Malala Yousafzai in Pakistan: Does Islam give you a right to education? (The Washington Post)

By Faheem Younus


Pakistani civil society activists carry placards with a photograph of the gunshot victim Malala Yousafzai as they shout ant-Taliban slogans during a protest rally against the assassination attempt on Malala Yousafzai, in Islamabad on Oct. 10, 2012. (AFP/GETTY IMAGES)

Someone is missing from this picture. Because just when I was wondering if extremists could do anymore damage to Islam’s image, they committed yet another despicable act.

As if flogging the adulterers, executing the civilians, and selling the women were not enough, on Oct. 8, the Taliban attempted to assassinate a 14-year-old girl, Malala Yousafzai. She was coming home from school in the battle-scarred valley of Swat, Pakistan, when Taliban shot her in the head and neck for her public advocacy for education. She is in critical condition.

It’s so heartening to see most media outlets applauding Malala’s courage. Yet, some commentators are using this cowardly act to attack my faith by casually suggesting: “Well, Islam does not give women the right to seek secular education.”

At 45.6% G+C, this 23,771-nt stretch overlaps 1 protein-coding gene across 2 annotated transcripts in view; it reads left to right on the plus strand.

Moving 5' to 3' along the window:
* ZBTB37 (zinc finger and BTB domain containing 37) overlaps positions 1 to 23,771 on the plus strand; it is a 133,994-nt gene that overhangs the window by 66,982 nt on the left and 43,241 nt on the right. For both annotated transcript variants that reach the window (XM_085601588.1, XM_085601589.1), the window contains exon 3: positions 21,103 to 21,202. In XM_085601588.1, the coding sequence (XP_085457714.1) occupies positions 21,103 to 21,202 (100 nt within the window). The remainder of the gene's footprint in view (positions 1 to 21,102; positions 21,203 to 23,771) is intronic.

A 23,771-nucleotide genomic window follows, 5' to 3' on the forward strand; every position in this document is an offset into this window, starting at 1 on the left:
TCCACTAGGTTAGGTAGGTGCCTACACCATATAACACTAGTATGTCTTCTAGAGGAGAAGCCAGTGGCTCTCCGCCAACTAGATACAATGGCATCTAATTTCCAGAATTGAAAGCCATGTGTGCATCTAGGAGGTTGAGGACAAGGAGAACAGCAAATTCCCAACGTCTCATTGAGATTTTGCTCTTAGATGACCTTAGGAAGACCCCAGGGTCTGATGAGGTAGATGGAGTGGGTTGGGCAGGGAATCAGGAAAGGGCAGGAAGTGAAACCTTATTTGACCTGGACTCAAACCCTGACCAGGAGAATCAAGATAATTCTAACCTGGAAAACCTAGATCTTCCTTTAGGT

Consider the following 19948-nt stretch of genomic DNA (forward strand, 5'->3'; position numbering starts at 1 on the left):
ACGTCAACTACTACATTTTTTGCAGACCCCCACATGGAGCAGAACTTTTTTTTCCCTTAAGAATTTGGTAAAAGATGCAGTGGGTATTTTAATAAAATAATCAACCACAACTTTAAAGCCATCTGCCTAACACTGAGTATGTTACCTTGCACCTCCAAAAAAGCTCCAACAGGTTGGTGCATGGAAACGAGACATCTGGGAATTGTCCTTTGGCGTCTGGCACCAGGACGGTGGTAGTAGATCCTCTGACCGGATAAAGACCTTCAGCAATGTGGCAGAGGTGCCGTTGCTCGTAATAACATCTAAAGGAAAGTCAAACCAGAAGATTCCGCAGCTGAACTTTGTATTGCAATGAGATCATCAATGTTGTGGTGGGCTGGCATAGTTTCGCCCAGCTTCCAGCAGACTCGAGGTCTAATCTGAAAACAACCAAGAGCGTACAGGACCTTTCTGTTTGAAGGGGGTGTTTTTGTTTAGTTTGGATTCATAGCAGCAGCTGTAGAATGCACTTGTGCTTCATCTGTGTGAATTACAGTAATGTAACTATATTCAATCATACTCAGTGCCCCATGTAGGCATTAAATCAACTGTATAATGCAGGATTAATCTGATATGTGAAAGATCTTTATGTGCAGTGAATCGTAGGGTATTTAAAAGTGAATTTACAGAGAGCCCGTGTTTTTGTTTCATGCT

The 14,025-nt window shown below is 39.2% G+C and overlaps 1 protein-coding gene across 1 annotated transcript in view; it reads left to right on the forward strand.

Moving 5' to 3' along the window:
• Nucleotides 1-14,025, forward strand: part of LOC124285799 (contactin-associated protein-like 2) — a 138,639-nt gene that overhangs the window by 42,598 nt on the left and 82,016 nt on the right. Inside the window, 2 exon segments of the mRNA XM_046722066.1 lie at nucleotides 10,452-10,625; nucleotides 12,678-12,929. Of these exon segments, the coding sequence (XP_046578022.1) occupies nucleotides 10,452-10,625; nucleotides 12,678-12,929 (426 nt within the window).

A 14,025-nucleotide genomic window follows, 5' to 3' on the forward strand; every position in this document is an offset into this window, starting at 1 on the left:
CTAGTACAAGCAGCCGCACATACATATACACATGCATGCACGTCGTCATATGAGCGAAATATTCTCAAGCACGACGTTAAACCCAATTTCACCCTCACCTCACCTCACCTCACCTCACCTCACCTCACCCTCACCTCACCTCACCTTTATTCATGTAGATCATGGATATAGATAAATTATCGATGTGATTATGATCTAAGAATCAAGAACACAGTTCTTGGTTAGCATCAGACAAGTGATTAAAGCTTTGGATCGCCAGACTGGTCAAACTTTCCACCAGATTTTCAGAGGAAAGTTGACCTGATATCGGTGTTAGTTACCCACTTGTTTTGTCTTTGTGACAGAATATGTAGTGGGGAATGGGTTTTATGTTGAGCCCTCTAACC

Pakistani Islamist activists carry photographs of the gunshot victim Malala Yousafzai during a protest rally against her assassination attempt, in Lahore on Oct. 10, 2012. (AFP/GETTY IMAGES) Excuse me? Why should we let a bunch of uneducated cowards and thugs be the press secretaries of Islam when the faith, much like Western secular values, is an illustrious enabler of women education? Please. Understand that we have a shared enemy here.

“Education is a fundamental right of women” – said Leila Zerrougui, the U.N. special representative for children in armed conflict. But 1,400 years ago in Islamic history, someone stated, “Seeking knowledge is obligatory upon every Muslim man and woman.” Islam, therefore, presents education as a duty, not a mere right, for all.